does it other ways when rename will not.

>          # eg. src and dest are the same file
>      except IOError as e:
>          print('Error: %s' % e.strerror)

A try/except that doesn't try to correct the problem is not generally 
useful.  Figure out what could be triggering the exception, and how 
you're going to handle it.  If it cannot be handled, terminate the program.

For example, what if you don't have permissions to modify one of the 
specified directories?  You can't get any useful work done, so you 
should notify the user and exit.  An alternative is to produce 50 
thousand reports of each file you've got, telling how it succeeded or 
failed, over and over.

>
> path = "."
> dirlist = os.listdir(path)
>
> def main(dirlist):
>      before = dict([(f, 0) for f in dirlist])

Since dirlist is a path, it's a string.  So you're looping through the 
characters of the name of the path.  I still don't have a clue what the 
dict is supposed to mean here.

>      while True:
>          time.sleep(1) #time between update check

That loop goes forever, so the following code will never run.

>      after = dict([(f, None) for f in dirlist])

Once again, you're looping through the letters of the directory name. 
Or if dirlist is really a list, and you're deciding that's what it 
should be, then of course after will be identical to before.

>      added = [f for f in after if not f in before]
>      if added:
>          f = ''.join(added)
>          print('Sucessfully added %s file - ready to validate') %()
>          return validate_files(f)
>      else:
>          return move_to_failure_folder_and_return_error_file(f)
>
>
>
> def validate_files(f):

You completely changed the scope of this function.  Why does it still 
have an s in its name?

>      creation = time.ctime(os.path.getctime(f))
>      lastmod = time.ctime(os.path.getmtime(f))

What do timestamps have to do with anything?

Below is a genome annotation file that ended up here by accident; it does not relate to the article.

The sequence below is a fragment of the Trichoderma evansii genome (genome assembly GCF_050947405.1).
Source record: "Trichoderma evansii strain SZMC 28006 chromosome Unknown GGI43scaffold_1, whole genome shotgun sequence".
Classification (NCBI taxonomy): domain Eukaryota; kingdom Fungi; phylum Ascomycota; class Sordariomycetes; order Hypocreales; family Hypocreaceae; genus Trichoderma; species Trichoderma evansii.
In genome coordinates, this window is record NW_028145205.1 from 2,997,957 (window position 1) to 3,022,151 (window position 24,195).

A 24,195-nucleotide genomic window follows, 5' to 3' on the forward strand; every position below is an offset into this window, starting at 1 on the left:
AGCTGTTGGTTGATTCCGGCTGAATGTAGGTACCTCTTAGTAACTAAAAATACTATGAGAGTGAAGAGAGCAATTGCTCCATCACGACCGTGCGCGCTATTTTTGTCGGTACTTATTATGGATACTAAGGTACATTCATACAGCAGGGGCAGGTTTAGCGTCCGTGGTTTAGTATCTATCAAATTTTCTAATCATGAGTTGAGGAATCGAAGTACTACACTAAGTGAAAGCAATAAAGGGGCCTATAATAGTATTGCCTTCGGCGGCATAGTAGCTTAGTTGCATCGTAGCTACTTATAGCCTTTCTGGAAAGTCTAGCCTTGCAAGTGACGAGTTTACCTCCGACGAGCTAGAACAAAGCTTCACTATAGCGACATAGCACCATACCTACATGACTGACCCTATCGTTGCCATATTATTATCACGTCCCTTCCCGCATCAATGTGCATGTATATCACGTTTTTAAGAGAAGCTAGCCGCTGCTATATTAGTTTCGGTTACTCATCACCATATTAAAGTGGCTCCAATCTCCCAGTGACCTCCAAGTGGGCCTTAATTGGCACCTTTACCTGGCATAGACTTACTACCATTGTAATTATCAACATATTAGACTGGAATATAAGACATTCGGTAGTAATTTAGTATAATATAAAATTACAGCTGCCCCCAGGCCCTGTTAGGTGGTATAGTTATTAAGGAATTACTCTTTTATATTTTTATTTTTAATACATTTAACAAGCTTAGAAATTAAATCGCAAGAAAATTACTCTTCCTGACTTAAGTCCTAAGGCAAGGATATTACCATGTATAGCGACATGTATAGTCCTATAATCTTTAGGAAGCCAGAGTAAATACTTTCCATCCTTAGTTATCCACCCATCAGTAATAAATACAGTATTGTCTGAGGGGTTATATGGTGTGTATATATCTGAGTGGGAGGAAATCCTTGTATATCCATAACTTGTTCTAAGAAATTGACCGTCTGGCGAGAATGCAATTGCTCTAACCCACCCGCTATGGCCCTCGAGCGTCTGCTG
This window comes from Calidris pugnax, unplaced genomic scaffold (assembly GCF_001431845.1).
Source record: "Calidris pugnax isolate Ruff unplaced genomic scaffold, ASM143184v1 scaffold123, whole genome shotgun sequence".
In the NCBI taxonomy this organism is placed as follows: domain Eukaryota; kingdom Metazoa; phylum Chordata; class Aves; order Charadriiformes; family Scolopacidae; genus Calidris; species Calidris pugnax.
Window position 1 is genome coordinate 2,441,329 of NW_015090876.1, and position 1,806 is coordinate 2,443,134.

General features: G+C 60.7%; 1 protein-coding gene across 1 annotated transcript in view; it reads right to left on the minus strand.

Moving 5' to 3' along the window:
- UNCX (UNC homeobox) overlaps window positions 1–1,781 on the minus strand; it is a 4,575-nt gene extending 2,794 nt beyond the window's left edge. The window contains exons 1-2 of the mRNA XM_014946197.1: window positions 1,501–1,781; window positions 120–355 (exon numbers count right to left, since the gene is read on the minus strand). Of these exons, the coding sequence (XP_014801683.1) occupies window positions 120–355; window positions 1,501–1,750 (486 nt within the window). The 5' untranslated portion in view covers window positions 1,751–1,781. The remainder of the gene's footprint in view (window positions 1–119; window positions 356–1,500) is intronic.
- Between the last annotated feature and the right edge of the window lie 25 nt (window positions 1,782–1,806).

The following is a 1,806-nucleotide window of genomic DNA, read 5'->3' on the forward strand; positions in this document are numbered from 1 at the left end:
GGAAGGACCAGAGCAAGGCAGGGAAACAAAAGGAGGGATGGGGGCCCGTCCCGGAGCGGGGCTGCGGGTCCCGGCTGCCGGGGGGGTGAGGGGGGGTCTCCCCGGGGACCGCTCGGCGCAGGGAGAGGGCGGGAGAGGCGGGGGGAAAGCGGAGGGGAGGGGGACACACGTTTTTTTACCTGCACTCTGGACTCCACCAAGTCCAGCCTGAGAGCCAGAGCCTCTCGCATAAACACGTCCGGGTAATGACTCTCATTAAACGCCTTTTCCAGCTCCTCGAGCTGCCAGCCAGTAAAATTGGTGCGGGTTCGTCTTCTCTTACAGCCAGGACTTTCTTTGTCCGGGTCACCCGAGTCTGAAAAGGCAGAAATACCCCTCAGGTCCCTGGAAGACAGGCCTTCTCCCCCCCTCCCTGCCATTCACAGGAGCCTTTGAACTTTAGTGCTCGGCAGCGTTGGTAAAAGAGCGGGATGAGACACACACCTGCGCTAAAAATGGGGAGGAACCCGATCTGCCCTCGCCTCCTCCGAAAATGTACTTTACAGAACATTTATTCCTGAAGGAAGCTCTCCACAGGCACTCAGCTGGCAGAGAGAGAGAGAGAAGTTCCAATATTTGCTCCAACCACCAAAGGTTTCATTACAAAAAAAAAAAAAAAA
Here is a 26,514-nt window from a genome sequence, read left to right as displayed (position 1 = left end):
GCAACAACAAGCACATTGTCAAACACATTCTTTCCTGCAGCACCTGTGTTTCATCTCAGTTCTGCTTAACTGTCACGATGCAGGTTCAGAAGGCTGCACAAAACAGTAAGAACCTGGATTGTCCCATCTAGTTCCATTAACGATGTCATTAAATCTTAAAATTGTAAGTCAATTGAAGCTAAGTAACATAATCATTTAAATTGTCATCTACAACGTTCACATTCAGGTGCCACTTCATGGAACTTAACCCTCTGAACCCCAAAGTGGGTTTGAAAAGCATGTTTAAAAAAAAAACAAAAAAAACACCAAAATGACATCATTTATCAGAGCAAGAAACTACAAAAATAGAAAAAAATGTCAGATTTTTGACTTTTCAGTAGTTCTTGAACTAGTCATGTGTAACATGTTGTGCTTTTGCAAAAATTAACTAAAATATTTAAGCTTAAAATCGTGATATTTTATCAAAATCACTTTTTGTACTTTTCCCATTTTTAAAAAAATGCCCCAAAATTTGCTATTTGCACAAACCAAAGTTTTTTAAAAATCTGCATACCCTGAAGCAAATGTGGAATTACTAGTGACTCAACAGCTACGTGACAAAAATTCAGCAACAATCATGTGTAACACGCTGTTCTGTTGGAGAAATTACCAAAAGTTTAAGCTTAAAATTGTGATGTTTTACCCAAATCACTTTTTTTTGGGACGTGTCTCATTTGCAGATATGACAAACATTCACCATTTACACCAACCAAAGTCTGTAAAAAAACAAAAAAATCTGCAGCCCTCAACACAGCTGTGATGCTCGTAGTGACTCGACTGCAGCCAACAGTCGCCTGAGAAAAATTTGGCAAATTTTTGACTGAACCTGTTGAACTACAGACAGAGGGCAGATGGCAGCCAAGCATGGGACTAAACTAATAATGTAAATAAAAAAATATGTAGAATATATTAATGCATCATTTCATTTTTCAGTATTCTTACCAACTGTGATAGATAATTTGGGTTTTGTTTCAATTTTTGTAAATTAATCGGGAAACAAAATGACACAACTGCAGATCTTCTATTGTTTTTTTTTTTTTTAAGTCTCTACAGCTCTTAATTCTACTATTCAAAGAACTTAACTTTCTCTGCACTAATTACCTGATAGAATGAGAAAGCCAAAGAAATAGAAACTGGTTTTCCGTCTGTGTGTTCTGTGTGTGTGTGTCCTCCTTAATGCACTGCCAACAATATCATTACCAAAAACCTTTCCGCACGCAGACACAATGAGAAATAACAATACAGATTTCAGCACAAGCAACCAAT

>      if creation == lastmod and file_len(f) > 0:
>          return move_to_success_folder_and_read(f)

How have you decided that the records are all the same length?

>      if file_len < 0 and creation != lastmod:

file_len cannot be safely compared to 0, it's a function.  If this were 
Python 3, it would give you a runtime error for trying.  Even if you had 
successfully called the function here, how is it possible for it to 
return a negative value?

>          return move_to_success_folder_and_read(f)
>      else:
>          return move_to_failure_folder_and_return_error_file(f)
>
>
> #Potential Additions/Substitutions
>
> def move_to_failure_folder_and_return_error_file():
>      filename, rootdir, lastmod, creation, filesize = fileinfo(file)

fileinfo() returns 3 things, and you're stuffing them in 5 variables.

>      os.mkdir('Failure')

What do you do the second time through this function, when that 
directory is already existing?

>      copy_and_move_file( 'Failure')

The function takes two arguments, neither of which is likely to be that 
string.

>      initialize_logger('rootdir/Failure')
>      logging.error("Either this file is empty or there are no lines")


>
> def move_to_success_folder_and_read():
>      filename, rootdir, lastmod, creation, filesize = fileinfo(file)
>      os.mkdir('Success')
>      copy_and_move_file(rootdir, 'Success') #file name
>      print("Success", file)
>      return file_len(file)
>
>
>
> if __name__ == '__main__':
>     main(dirlist)

So now you're passing a list of filenames to main()?  How then is it 
going to know when new files arrive?  You were originally going to tell 
it a directory name.  That's why I suggested that you call the parameter 
'path' or 'dirname'.



-- 
DaveA